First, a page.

Two Biomedical Engineering students and their faculty advisor created AgroSpheres, an environmentally friendly agricultural product that degrades pesticides on the surface of produce.
For inventing a new product that promises to protect farm workers and consumers alike from pesticide residue on produce, a UVA Engineering-led team has won the national Collegiate Inventors Competition and a $10,000 prize.
AgroSpheres are spherical bio-particles sprayed on crops to degrade pesticides. The product and the start-up that will market it were developed by Ameer Shakeel, a fourth-year biomedical engineering major, Payam Pourtaheri, a 2016 biomedical engineering graduate, and Mark Kester, professor of biomedical engineering and pharmacology in the UVA School of Medicine and director of the NanoSTAR Institute.
The invention is in field testing and has earned significant recognition: first prize and $22,500 in the University-wide Entrepreneurship Cup last spring and $25,000 in equity-free grant funding during the Virginia Velocity Tour’s public pitch competition in September.
In the national competition held Friday, Nov. 4, in Alexandria, AgroSpheres was up against finalist teams from Columbia and Johns Hopkins universities and The Cooper Union for the Advancement of Science and Art. Judges were from the National Inventors Hall of Fame, the U.S. Patent and Trademark Office and AbbVie, an Illinois-based pharmaceutical research and development company.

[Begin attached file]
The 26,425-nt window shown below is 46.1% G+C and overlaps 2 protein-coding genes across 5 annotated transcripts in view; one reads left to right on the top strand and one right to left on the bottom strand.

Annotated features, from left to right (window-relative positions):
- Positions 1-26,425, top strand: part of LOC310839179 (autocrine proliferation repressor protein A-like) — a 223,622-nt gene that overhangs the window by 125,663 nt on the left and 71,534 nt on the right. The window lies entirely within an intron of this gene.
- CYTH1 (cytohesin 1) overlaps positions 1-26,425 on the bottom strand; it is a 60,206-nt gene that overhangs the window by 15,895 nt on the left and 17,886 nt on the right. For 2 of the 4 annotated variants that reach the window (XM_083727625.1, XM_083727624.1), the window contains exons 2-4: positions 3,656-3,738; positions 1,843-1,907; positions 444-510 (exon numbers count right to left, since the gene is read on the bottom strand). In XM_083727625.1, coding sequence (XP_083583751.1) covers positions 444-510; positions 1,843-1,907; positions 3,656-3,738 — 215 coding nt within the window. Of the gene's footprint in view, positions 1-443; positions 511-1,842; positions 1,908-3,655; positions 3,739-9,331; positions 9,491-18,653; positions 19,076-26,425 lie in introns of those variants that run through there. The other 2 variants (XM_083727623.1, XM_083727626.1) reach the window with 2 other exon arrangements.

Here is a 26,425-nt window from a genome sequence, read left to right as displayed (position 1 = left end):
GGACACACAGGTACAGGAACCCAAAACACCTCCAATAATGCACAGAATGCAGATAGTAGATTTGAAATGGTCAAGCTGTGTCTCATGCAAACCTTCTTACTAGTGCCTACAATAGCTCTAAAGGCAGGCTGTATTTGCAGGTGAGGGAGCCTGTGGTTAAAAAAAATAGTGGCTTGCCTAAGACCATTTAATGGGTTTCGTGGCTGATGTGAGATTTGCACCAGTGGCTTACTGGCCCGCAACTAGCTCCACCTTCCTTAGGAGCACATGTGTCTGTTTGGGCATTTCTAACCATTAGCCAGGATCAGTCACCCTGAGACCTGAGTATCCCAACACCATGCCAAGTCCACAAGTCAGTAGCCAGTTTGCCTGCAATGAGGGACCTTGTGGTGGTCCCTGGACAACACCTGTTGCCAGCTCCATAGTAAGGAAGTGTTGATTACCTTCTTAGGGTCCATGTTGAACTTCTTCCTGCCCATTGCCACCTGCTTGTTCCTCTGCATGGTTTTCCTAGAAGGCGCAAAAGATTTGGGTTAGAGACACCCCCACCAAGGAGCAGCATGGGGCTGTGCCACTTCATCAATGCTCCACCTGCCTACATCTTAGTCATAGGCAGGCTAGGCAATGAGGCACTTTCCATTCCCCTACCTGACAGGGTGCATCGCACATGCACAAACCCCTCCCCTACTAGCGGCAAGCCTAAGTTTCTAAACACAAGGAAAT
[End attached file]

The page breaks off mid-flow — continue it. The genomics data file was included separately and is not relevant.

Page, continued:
The Collegiate Inventors Competition is an annual event that provides “a glimpse into the future of American innovation and emerging technological trends,” according to a competition release. “These college students have harnessed their inner inventor to make working prototypes that are impacting our world’s future.”
AgroSpheres is part of a growing community of entrepreneurs at UVA, supported by such programs as Works in Progress at UVA Engineering and the University-wide iLab. Last year, another UVA Engineering team, Contraline, made it to the finals of the Collegiate Inventors Competition.
Read more about Agrospheres here.
Read more about the Collegiate Inventors Competition here.